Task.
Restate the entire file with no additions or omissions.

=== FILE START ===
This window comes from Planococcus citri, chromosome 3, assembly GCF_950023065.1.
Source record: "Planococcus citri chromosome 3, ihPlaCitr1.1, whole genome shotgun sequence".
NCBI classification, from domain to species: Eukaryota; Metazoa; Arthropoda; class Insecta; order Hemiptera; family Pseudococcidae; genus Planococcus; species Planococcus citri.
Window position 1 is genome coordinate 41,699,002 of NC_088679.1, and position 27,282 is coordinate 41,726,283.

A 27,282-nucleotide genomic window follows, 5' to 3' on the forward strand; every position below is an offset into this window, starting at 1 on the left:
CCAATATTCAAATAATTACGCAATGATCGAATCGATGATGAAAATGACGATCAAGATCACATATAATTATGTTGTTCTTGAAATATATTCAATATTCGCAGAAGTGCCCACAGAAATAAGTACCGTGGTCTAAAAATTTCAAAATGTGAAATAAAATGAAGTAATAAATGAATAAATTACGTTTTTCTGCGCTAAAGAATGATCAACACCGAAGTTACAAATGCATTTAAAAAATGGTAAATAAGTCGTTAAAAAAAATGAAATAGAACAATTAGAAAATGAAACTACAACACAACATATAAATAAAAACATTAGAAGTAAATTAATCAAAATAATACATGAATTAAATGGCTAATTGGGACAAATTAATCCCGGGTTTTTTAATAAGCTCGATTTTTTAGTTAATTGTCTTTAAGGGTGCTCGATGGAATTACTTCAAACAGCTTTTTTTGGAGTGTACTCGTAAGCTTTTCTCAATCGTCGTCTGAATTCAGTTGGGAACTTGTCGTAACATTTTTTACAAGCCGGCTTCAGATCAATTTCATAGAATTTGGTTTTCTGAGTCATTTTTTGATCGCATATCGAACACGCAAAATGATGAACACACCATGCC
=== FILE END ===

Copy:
This window comes from Planococcus citri, chromosome 3, assembly GCF_950023065.1.
Source record: "Planococcus citri chromosome 3, ihPlaCitr1.1, whole genome shotgun sequence".
NCBI classification, from domain to species: Eukaryota; Metazoa; Arthropoda; class Insecta; order Hemiptera; family Pseudococcidae; genus Planococcus; species Planococcus citri.
Window position 1 is genome coordinate 41,699,002 of NC_088679.1, and position 27,282 is coordinate 41,726,283.

A 27,282-nucleotide genomic window follows, 5' to 3' on the forward strand; every position below is an offset into this window, starting at 1 on the left:
CCAATATTCAAATAATTACGCAATGATCGAATCGATGATGAAAATGACGATCAAGATCACATATAATTATGTTGTTCTTGAAATATATTCAATATTCGCAGAAGTGCCCACAGAAATAAGTACCGTGGTCTAAAAATTTCAAAATGTGAAATAAAATGAAGTAATAAATGAATAAATTACGTTTTTCTGCGCTAAAGAATGATCAACACCGAAGTTACAAATGCATTTAAAAAATGGTAAATAAGTCGTTAAAAAAAATGAAATAGAACAATTAGAAAATGAAACTACAACACAACATATAAATAAAAACATTAGAAGTAAATTAATCAAAATAATACATGAATTAAATGGCTAATTGGGACAAATTAATCCCGGGTTTTTTAATAAGCTCGATTTTTTAGTTAATTGTCTTTAAGGGTGCTCGATGGAATTACTTCAAACAGCTTTTTTTGGAGTGTACTCGTAAGCTTTTCTCAATCGTCGTCTGAATTCAGTTGGGAACTTGTCGTAACATTTTTTACAAGCCGGCTTCAGATCAATTTCATAGAATTTGGTTTTCTGAGTCATTTTTTGATCGCATATCGAACACGCAAAATGATGAACACACCATGCC